How to Pitch TechCrunch

How to Pitch TechCrunch

Weslie Oeftering
Weslie Oeftering
How to Pitch TechCrunch

TechCrunch is one of the most trusted news sources when it comes to the latest and greatest in tech innovations. When people see your product in TechCrunch, they see credibility and opportunity – arguably two of the most important components that any successful company has.

With that being said, lots of companies pitch to TechCrunch but only a few succeed. Here are some ways to take your pitch to the next level, brought to you by the experts here at PR Over Coffee.

Don’t Be Boring

If you want to get covered in TechCrunch, you need to spice things up a bit. TechCrunch has made its name in part by being willing to cover exciting tech startups. Therefore, avoid pitching a TechCrunch journalist with a yawn-inducing idea. Be sure to find the spice and excitement in what your company does. Have eye-popping stats to back up your idea, like an insane number of app downloads or extreme results in the form of revenue growth or customer savings.

Stand Out

One way to stand out is to craft a powerful email subject line to grab the attention of a busy TechCrunch journalist. Don’t just copy and paste a press release into an email and send it, because that’s what most other people do – at least based on what we’ve heard from TechCrunch journalists in the past. Your story should include who you are, what your business is, how your business got to where it is today, and why they should care (i.e. a call to action), preferably with an angle that the journalist can use for their article.

Keep It Brief

Unless your life story is incredibly compelling, don’t include it in your email. A brief, “My name is ____ and I am the founder of ______,” is plenty. If they want to know more about you, they’ll ask. The focus should be on your business; but again, not everything they could ever want or need to know about it.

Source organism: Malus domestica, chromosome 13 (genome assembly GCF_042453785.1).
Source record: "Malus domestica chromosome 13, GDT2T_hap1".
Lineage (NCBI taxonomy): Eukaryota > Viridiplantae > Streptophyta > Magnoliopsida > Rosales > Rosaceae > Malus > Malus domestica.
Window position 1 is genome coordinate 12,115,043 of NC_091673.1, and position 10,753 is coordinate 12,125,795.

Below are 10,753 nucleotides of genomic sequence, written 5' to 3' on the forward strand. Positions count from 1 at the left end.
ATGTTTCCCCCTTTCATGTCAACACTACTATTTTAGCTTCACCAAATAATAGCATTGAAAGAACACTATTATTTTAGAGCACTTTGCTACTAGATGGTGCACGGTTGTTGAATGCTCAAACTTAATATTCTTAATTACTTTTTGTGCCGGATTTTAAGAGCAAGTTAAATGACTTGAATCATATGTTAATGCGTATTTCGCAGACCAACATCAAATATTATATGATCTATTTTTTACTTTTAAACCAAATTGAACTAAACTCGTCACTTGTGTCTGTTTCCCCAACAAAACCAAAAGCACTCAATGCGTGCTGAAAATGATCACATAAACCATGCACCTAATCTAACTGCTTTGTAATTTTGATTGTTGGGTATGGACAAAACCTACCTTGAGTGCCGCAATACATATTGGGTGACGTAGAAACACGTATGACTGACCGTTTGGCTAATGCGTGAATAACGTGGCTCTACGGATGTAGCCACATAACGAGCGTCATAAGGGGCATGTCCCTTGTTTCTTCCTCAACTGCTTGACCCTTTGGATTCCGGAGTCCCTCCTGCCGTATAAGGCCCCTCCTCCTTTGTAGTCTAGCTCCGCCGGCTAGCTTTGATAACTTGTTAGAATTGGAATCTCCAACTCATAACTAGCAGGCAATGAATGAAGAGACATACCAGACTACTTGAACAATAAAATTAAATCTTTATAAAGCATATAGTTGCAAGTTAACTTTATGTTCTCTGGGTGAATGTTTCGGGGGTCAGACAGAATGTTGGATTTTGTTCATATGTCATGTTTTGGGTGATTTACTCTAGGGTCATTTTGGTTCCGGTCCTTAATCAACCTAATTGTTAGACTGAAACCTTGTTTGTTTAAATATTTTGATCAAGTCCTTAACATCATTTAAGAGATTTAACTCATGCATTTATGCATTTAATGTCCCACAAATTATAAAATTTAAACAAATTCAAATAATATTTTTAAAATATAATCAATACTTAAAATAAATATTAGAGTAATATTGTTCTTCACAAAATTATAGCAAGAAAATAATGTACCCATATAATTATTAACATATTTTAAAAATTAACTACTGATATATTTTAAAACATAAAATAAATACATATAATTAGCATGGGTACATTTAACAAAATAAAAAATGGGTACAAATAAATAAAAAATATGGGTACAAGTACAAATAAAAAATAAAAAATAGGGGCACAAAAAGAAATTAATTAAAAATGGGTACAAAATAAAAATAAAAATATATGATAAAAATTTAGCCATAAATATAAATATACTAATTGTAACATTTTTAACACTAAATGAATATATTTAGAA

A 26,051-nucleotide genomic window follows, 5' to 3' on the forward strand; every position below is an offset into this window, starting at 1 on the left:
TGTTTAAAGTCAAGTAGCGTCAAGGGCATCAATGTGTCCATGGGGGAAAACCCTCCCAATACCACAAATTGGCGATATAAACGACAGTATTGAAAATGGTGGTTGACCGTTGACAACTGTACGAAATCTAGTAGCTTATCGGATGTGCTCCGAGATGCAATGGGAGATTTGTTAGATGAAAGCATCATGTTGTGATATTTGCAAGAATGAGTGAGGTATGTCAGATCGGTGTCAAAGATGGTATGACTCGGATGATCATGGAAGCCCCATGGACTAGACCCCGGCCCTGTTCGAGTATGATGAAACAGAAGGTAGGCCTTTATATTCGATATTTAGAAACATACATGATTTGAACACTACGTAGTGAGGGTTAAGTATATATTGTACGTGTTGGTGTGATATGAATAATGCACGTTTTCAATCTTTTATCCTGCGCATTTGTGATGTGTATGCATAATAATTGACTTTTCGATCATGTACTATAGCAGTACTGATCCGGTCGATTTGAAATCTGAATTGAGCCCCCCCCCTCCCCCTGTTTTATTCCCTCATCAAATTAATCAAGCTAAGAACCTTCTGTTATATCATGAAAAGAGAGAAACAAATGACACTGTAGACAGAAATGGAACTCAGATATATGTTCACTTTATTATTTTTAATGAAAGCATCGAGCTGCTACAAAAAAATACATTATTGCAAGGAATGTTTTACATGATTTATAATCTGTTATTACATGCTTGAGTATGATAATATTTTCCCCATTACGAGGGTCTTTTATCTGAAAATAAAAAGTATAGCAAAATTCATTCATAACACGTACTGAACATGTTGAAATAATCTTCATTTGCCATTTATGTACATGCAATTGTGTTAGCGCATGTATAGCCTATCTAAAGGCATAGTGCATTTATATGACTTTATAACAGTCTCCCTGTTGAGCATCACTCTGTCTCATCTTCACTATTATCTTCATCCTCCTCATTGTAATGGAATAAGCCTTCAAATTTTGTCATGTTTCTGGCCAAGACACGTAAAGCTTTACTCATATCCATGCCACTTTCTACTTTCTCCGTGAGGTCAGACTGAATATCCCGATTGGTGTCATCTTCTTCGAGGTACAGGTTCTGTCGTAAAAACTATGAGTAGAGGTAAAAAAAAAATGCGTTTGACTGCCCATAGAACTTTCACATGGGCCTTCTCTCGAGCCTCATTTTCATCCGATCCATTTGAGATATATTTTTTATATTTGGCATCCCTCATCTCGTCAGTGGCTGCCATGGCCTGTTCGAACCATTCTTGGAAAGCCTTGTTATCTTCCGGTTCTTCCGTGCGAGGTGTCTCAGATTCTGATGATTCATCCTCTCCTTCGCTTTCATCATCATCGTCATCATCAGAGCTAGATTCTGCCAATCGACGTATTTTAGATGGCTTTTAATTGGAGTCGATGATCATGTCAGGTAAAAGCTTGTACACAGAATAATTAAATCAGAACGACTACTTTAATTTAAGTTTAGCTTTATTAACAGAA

Usually, your website is the only attachment you need to put on the initial pitch email because it should have all the basic information that a journalist needs. Once they agree to work with you, then you provide them with all the links and attachments that get into the nitty-gritty details of your company. Sending a bunch of information to comb through right up front is a big pitching no-no.

Pitch to the Right Person

Every journalist has a niche. Finding the journalist at TechCrunch who fits your company’s niche is an absolute must if you want your story picked up. The process of doing this will take some time, but it’s simple to do. All you need to do is browse TechCrunch’s articles and find the name of the author who has written the articles that fit your company’s niche. For example, if your product is an app for enterprises, you’d look for articles not just about apps, but ones designed to help other businesses.

Make it As Easy As Possible to Contact You

Obviously, put your contact information (mobile and office numbers, emails, etc.) in the pitch. Then, if TechCrunch does contact you, call or email them back in a timely manner – even if they didn’t. I don’t care if they took two weeks to respond to your pitch; you need to get back to them as soon as possible. This requires a certain amount of diligence when it comes to checking your emails. I recommend setting a reminder on your phone that alerts you to check your email every two hours or so.

If they ask for something that will take some time to reply to or answer to, it is always okay to say:

“I’m not sure, but I will find out and get back to you in ‘X Amount of Time.’” or “I’m working on an answer to that for you right now. I should have it in about ‘X Amount of Time.’”

That way, they don’t think that you are leaving them hanging and they know they can count on contacting you when they need to.

If you’re a B2B tech company and still need help crafting your TechCrunch pitch, the PR experts at Swyft are always here to help, no matter your location, language or industry.

About Weslie Oeftering: Weslie is a student at The University of Texas at Austin and Swyft’s resident PR and marketing intern. She supports clients with social media, blogging, and tech PR activities. Swyft is a PR and marketing agency with offices in Austin, Houston, and Denver that provide services for tech companies all around the world who are seeking rapid, sustained growth. Some of their services include content marketing, social media strategy, as well as ad buys, email marketing, and media relations.

Featured Image: Chris Ried

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